Also scheduled to appear are Dame Karen Pierce, Her Majesty’s Ambassador to the United States and Ian Lidell-Grainger, member of Parliament in the UK, plus surprise appearances by “additional special guests.” Monday, Sept. 14, at 7 p.m., with a VIP Virtual Pre-Show Reception starting at 6 p.m. Visit www.ShakespeareTheatre.org/WillontheHill.
Wunder Garten’s 6th Oktoberfest Party
Now that we’ve made it past Labor Day, we’re fast approaching that time of year when there’s an Oktoberfest celebration happening in seemingly every other neighborhood, if not every other block. Many of these German-inspired festivals run all weekend long, over multiple weekends — and that is certainly the case with the 6th annual event launching next Friday, Sept. 18, at NoMa’s popular climate-controlled outdoor beer garden.
Over the course of five weekends, the focus will be on select German and German-style beers, from the classic Märzen-style brews from Bavarian breweries including Spaten, Franziskaner, and Hofbräuhaus, to special Oktoberfest concoctions from several of America’s leading craft breweries, including Devil’s Backbone, Port City Brewing, and Great Lakes Brewing. Options including beer tasting flights and one-liter pours in souvenir steins.
Food will be available from Caliburger, a Bavarian-style delicatessen, and La Buena Empanadas, plus a pig roast courtesy of local BBQ-favorite The Federalist Pig every Friday between 3 and 9 p.m. Meanwhile, Sundays from noon to 3 p.m. are dedicated to patrons’ canine companions via Dogtoberfest, where costumes are encouraged. Saturdays bring more costumes plus scheduled activities ranging from raffles to Steinholding contests to “other games suited for our socially distant environment.”
There are guidelines, however: mandated face masks, proper social distancing, groupings of six seated customers maximum, and cashless transactions. Oktoberfest runs weekends to Oct. 18. Tables for up to six are available on a first-come, first-serve basis, while cabanas for up to six can be rented in advance. Wunder Garten is at 1101 First St. NE. Visit www.wundergartendc.com.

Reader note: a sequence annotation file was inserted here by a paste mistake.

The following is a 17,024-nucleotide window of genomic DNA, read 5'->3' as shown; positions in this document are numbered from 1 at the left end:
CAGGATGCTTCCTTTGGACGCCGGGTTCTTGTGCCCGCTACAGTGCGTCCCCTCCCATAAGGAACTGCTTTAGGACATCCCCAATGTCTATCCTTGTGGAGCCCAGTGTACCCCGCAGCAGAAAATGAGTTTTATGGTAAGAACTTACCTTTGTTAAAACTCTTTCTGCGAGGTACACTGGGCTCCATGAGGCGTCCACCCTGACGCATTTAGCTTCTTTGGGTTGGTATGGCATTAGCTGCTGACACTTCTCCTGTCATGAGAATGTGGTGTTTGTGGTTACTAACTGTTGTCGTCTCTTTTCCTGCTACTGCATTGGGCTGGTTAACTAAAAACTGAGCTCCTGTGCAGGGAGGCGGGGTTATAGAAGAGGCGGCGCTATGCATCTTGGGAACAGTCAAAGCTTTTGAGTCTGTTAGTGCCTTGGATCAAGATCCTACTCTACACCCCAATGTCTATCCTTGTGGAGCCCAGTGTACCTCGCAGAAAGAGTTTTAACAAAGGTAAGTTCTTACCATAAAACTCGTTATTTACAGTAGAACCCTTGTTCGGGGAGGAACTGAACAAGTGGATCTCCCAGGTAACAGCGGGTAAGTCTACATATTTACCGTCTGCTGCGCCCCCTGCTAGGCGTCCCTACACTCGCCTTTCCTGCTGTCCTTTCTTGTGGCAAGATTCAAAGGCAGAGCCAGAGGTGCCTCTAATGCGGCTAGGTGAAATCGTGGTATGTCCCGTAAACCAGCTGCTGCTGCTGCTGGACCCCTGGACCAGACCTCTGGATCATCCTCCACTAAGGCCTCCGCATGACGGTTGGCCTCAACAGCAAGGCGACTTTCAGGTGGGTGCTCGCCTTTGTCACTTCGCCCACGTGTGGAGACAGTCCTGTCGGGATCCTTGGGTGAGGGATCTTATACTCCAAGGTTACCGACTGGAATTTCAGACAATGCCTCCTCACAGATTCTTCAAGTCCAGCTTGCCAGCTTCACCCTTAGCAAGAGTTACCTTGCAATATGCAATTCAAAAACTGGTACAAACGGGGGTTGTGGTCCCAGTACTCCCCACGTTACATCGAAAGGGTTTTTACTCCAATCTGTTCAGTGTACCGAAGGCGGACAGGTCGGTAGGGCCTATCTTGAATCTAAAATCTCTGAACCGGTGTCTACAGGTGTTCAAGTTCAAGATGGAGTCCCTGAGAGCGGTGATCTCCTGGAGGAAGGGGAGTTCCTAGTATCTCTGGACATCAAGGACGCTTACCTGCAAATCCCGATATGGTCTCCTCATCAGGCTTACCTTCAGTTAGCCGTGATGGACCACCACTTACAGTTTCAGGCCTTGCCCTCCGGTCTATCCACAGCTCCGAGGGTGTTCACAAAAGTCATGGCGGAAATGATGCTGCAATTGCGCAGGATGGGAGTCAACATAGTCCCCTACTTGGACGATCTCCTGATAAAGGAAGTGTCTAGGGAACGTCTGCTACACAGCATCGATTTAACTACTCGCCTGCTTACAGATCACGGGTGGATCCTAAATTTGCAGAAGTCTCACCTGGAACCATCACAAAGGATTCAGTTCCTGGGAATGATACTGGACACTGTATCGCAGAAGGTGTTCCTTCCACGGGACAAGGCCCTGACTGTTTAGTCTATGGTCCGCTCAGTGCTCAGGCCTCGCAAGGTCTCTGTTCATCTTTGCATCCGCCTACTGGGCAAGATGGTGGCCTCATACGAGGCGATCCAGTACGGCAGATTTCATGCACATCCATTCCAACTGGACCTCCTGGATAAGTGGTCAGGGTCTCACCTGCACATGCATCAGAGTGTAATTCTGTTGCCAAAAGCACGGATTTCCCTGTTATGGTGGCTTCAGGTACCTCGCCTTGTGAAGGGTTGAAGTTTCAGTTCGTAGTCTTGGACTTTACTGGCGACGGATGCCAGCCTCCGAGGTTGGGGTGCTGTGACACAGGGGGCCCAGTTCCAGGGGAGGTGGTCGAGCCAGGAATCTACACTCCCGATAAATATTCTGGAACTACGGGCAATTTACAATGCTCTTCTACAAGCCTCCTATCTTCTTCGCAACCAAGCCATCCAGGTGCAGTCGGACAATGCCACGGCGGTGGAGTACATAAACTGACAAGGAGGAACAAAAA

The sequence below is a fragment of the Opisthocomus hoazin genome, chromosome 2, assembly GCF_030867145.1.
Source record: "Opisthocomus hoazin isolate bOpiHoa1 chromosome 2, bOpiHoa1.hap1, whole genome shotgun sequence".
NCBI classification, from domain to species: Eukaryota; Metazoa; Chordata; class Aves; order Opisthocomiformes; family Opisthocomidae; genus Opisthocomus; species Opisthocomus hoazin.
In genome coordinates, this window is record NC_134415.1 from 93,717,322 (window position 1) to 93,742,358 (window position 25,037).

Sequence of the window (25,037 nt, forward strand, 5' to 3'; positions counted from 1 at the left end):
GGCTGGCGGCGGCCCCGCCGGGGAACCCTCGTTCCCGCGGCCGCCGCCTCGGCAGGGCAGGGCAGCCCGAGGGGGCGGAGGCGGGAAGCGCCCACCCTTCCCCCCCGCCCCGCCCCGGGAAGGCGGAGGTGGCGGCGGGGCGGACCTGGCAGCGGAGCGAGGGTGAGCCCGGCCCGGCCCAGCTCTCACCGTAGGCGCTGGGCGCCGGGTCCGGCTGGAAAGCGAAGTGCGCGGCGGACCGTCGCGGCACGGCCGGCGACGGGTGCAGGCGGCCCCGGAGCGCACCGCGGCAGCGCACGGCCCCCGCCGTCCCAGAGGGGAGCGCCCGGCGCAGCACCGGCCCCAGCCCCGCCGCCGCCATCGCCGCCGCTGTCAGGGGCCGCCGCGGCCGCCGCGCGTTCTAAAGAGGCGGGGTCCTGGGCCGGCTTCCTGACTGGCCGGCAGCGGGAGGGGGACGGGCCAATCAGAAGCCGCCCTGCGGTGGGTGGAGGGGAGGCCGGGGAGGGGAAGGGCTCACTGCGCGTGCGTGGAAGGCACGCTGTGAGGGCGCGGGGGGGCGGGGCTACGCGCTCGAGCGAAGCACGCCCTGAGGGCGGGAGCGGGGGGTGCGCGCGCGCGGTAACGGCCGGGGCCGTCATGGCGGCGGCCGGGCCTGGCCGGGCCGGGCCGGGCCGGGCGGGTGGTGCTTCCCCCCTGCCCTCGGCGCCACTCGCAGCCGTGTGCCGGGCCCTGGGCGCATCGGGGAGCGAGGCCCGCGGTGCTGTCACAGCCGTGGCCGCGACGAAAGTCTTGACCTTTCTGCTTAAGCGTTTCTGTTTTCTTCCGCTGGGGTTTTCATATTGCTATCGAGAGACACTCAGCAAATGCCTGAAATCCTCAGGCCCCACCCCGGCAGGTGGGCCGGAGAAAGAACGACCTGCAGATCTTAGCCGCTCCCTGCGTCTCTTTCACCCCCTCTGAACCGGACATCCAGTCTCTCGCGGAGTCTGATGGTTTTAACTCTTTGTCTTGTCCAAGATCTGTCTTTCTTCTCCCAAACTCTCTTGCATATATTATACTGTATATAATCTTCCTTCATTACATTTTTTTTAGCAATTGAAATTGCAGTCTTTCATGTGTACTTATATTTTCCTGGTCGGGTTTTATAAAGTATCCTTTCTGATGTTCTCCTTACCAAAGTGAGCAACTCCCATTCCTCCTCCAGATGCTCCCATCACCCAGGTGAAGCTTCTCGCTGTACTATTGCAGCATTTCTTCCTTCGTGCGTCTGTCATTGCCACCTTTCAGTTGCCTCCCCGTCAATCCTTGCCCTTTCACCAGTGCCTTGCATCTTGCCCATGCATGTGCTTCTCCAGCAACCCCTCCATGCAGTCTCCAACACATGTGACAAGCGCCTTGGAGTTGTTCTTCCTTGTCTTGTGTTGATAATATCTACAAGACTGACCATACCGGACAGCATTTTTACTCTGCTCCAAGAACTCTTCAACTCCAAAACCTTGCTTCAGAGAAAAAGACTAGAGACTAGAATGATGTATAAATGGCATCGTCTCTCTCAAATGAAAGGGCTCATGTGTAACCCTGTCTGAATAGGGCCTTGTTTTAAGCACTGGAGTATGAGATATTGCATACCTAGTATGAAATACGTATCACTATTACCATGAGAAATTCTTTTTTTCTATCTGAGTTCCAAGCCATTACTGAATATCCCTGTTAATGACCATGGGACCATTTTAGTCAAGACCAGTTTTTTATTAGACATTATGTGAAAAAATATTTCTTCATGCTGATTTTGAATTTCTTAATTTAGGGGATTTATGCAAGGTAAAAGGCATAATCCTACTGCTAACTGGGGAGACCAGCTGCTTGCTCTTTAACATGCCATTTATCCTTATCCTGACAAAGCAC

Barry Jenkins has called Beau Travail “my favorite film by my favorite filmmaker.” The Oscar-winning director of Moonlight is hardly the only fan of Claire Denis and what many consider to be the French filmmaker’s masterwork — although truth be told Beau Travail is almost as narratively perplexing as it is visually spellbinding.
Loosely based on Herman Melville’s Billy Budd, Sailor, and incorporating music from Benjamin Britten’s operatic adaptation, the 1999 film is framed as a story about a French Foreign Legion sergeant who becomes obsessed with a striking young recruit new to his unit of men stationed in Djibouti, East Africa. It’s the way Denis goes about telling the story that is most remarkable, particularly all the nonverbal things relayed and implied through Agnès Godard’s evocative cinematography concerning masculinity, intimacy, and desire.
Beau Travail is probably best remembered for its many lingering shots of the half-naked legionnaires in synchronized motion carrying out their rigorous drills and training rituals. It’s likely to be even more ravishing now, viewed in a new 4K restoration from Janus Films. The AFI Silver Theatre is among select theaters nationwide offering and benefiting from virtual screenings of what New York Times critic Stephen Holden characterized as “a film that has the sweep and esthetic power of a full-length ballet.” Tickets are $12 for a 72-hour stream. Visit www.afi.com/Silver.
John Cameron Mitchell: New American Dream
Last week, the Tony-winning creator of Hedwig and the Angry Inch issued New American Dream (Part One), an album of nine new songs written in collaboration with friends and fellow progressive-minded artists. According to the official press release, the goal was “to use the raw resources of a challenged America and a threatened world to create empathy and justice through art and beauty.” Among those featured alongside Mitchell on the album are Alynda Segarra of the band Hooray for the Riff Raff, Leland, Peppermint, Melania Brown, Ezra Furman, Our Lady J, Jamie Stewart of the band Xiu Xiu, Amber Martin, and Cassie Watson.